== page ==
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AB 127

Submitted April 4, 2013

April 4, 2013

The Honorable Nancy Skinner
Chair of the Assembly Rules Committee
California State Capitol
Sacramento, CA 95814
Fax: 916-319-2115

RE: AB 127 (Skinner) – SUPPORT

Dear Assemblymember Skinner,

On behalf of the Northern California Chapter of Architects/ Designers/ Planners for Social Responsibility (ADPSR), I am writing to express support for AB 127 (Skinner), the Safer Building Insulation bill.  AB 127 calls for a code revision to reduce the use of flame retardant chemicals in building insulation while maintaining building fire safety and encouraging healthy building practices.  Specifically, AB 127 recognizes the potential adverse health effects of the chemical flame retardants commonly used in building insulation.  Once implemented, AB 127 will make building insulation safer and less toxic, without reducing fire safety for building occupants.

Established in 1981 as a 501 (c) 3 non-profit organization, ADPSR works for peace, environmental protection, ecological building, social justice, and the development of healthy communities. ADPSR programs aim to raise professional and public awareness of critical social and environmental issues, further responsive design and planning, and honor persons and organizations whose work exemplifies social responsibility.

Plastic foam insulation is used in buildings to achieve energy efficiency goals.  Flame retardant chemicals are added to these materials in an attempt to reduce fire risk. Unfortunately, these same flame retardants can escape from the insulation throughout its life cycle and end up in our indoor and outdoor environments. Here in California, the ubiquitous presence of flame retardants in our environments and in our bodies is well documented.  We have higher levels of flame retardants in our bodies than anywhere else in the United States, and much higher levels than in Europe.  The potential for these chemicals to adversely affect our health, and especially the health of our children, is cause for concern.  Additionally, once the flame retardants do catch fire, they are toxic to breathe in, which can cause harm to emergency responders. Finally, there are no good ways to dispose of insulation with these flame retardants without further polluting our environment.  Together these concerns are cause for action.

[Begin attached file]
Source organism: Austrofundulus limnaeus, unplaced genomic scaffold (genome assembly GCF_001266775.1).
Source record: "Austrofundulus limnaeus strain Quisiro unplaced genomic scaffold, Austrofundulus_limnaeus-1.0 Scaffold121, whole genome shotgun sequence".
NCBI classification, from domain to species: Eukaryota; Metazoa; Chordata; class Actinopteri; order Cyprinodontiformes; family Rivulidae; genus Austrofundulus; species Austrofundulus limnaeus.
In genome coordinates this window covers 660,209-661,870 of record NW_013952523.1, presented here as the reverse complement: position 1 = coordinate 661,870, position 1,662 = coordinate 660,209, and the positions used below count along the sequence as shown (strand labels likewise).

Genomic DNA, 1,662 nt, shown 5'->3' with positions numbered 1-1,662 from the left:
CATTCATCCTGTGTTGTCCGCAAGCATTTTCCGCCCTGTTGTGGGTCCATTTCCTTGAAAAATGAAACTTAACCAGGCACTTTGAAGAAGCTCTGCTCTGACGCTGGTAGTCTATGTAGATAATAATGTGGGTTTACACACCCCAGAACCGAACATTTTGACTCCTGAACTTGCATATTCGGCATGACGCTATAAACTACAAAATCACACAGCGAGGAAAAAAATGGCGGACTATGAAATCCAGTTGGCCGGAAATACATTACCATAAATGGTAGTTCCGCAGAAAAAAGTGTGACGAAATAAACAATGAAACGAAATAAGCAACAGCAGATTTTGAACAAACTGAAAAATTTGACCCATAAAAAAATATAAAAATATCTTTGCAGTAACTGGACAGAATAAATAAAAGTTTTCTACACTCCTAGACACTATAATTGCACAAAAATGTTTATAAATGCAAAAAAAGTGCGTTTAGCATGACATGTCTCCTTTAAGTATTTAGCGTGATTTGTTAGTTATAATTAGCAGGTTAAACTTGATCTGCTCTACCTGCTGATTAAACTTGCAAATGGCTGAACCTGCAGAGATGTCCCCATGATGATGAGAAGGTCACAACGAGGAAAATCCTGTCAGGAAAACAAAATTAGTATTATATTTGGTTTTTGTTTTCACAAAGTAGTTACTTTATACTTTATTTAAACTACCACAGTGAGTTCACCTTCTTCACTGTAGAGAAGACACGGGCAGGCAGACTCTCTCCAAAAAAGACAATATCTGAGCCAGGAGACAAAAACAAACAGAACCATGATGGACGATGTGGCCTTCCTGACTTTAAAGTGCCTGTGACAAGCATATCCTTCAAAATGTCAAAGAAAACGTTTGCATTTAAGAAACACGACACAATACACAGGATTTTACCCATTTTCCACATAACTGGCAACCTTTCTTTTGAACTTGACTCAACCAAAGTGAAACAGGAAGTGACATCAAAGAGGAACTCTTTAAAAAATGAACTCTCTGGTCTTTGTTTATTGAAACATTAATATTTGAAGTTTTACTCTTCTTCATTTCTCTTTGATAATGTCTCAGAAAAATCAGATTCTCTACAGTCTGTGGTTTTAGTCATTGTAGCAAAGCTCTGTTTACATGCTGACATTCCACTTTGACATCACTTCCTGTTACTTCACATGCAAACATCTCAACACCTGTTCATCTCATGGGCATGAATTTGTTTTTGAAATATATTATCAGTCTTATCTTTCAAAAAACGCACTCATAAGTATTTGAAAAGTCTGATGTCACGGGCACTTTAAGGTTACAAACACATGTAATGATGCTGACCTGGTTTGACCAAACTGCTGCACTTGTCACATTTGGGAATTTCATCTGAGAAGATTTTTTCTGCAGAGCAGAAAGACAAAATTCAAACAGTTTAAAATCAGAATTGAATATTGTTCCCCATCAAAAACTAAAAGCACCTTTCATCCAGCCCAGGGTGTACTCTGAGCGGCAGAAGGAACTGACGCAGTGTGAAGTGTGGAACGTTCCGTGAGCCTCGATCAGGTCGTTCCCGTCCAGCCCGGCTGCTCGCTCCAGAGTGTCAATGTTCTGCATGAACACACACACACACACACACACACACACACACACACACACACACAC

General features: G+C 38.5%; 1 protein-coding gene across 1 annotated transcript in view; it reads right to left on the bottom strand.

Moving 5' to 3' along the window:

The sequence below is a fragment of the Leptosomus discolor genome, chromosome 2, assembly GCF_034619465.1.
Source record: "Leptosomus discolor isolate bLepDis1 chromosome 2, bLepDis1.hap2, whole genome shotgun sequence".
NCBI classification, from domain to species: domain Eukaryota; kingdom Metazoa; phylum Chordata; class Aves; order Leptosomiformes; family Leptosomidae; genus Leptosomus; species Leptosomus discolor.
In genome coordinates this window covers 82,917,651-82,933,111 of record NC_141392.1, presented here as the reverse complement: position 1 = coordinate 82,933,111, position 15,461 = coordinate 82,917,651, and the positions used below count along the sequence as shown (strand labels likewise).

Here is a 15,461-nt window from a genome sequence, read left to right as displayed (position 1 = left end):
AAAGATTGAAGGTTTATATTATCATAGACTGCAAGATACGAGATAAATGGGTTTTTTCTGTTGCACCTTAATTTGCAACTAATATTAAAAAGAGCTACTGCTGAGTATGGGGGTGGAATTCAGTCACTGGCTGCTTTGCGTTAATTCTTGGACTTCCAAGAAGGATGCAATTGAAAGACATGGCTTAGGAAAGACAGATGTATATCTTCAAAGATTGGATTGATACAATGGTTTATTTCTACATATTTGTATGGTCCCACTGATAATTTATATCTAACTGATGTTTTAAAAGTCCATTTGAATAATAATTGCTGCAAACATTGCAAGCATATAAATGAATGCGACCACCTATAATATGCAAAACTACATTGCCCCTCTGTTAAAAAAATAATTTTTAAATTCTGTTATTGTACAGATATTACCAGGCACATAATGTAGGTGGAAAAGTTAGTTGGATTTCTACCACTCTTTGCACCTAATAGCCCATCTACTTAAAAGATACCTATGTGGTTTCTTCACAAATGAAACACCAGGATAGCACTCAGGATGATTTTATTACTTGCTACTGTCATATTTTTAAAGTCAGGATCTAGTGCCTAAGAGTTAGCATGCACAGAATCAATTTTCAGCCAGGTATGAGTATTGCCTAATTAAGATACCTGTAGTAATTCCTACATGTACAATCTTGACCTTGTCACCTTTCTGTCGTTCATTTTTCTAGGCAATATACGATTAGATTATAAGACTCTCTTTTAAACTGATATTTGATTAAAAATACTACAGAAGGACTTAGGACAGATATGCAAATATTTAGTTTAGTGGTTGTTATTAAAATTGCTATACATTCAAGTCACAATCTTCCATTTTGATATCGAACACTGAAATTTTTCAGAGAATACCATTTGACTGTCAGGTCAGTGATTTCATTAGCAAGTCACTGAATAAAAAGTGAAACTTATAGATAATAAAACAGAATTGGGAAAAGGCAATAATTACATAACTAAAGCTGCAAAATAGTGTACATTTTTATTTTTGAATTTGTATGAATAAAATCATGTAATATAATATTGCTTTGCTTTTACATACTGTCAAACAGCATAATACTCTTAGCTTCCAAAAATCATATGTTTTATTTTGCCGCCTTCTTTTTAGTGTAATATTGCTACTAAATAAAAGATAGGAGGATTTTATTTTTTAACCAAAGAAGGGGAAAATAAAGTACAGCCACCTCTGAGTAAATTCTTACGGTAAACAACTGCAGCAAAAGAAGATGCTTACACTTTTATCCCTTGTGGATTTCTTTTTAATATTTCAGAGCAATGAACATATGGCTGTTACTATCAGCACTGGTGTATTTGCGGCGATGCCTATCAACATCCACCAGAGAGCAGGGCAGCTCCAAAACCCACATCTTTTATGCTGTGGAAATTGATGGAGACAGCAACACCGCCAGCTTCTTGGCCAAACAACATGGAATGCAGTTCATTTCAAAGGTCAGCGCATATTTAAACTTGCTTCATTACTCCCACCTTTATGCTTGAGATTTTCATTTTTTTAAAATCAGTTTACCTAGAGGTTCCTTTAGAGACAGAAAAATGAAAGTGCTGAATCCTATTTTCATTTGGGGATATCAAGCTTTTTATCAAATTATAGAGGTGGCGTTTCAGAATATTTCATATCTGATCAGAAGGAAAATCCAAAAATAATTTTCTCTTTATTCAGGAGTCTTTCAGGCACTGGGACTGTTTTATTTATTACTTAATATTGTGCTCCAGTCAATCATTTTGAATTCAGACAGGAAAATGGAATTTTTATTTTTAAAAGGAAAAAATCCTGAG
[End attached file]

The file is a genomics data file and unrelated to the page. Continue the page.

Current building code requires both: (1) that a thermal barrier be installed to provide fire protection, and (2) that insulation pass a flammability test.  The code does not specifically call for the use of flame retardants on plastic foam insulation.  However, it is common practice to use flame retardants to meet the code requirements.

Given the toxicity concerns surrounding flame retardants, it is time for the code to be updated so that flame retardant chemicals are not de facto required when they add no fire safety benefit. AB 127 calls for a building code revision to reduce the use of flame retardant chemicals in building insulation while maintaining building fire safety and encouraging healthy building practices.

We strongly support AB 127.

Sincerely

 

Cate Leger for the Northern California Chapter of ADPSR